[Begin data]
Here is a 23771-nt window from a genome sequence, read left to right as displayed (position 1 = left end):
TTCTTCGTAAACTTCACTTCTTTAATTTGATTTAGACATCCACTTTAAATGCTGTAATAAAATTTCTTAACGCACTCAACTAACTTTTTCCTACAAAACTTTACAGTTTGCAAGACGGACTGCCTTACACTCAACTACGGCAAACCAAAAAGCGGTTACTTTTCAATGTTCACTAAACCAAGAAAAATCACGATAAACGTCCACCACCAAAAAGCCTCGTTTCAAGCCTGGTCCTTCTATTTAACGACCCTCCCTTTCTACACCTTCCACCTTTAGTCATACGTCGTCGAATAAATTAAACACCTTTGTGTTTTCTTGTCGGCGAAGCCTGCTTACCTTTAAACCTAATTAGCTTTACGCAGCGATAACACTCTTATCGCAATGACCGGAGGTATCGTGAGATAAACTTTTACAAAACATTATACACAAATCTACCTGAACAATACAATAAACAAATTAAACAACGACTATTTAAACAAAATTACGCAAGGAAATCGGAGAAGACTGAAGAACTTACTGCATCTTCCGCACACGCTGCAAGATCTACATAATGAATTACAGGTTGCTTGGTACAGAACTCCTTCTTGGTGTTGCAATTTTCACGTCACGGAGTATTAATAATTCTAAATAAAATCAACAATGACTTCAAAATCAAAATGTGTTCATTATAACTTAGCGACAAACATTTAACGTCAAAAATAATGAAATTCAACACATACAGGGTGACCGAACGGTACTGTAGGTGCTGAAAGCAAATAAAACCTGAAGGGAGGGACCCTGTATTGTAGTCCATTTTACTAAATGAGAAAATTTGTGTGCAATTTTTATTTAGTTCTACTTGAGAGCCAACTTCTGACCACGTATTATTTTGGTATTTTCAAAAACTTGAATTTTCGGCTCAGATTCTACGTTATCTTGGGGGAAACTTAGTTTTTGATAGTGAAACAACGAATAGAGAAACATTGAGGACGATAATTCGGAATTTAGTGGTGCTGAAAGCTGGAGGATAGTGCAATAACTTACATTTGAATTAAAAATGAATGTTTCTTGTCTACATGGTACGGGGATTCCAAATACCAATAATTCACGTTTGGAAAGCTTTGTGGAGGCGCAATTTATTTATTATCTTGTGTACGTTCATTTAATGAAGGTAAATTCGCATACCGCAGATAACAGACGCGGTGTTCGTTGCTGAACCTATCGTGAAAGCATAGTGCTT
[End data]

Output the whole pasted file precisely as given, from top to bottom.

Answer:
Here is a 23771-nt window from a genome sequence, read left to right as displayed (position 1 = left end):
TTCTTCGTAAACTTCACTTCTTTAATTTGATTTAGACATCCACTTTAAATGCTGTAATAAAATTTCTTAACGCACTCAACTAACTTTTTCCTACAAAACTTTACAGTTTGCAAGACGGACTGCCTTACACTCAACTACGGCAAACCAAAAAGCGGTTACTTTTCAATGTTCACTAAACCAAGAAAAATCACGATAAACGTCCACCACCAAAAAGCCTCGTTTCAAGCCTGGTCCTTCTATTTAACGACCCTCCCTTTCTACACCTTCCACCTTTAGTCATACGTCGTCGAATAAATTAAACACCTTTGTGTTTTCTTGTCGGCGAAGCCTGCTTACCTTTAAACCTAATTAGCTTTACGCAGCGATAACACTCTTATCGCAATGACCGGAGGTATCGTGAGATAAACTTTTACAAAACATTATACACAAATCTACCTGAACAATACAATAAACAAATTAAACAACGACTATTTAAACAAAATTACGCAAGGAAATCGGAGAAGACTGAAGAACTTACTGCATCTTCCGCACACGCTGCAAGATCTACATAATGAATTACAGGTTGCTTGGTACAGAACTCCTTCTTGGTGTTGCAATTTTCACGTCACGGAGTATTAATAATTCTAAATAAAATCAACAATGACTTCAAAATCAAAATGTGTTCATTATAACTTAGCGACAAACATTTAACGTCAAAAATAATGAAATTCAACACATACAGGGTGACCGAACGGTACTGTAGGTGCTGAAAGCAAATAAAACCTGAAGGGAGGGACCCTGTATTGTAGTCCATTTTACTAAATGAGAAAATTTGTGTGCAATTTTTATTTAGTTCTACTTGAGAGCCAACTTCTGACCACGTATTATTTTGGTATTTTCAAAAACTTGAATTTTCGGCTCAGATTCTACGTTATCTTGGGGGAAACTTAGTTTTTGATAGTGAAACAACGAATAGAGAAACATTGAGGACGATAATTCGGAATTTAGTGGTGCTGAAAGCTGGAGGATAGTGCAATAACTTACATTTGAATTAAAAATGAATGTTTCTTGTCTACATGGTACGGGGATTCCAAATACCAATAATTCACGTTTGGAAAGCTTTGTGGAGGCGCAATTTATTTATTATCTTGTGTACGTTCATTTAATGAAGGTAAATTCGCATACCGCAGATAACAGACGCGGTGTTCGTTGCTGAACCTATCGTGAAAGCATAGTGCTT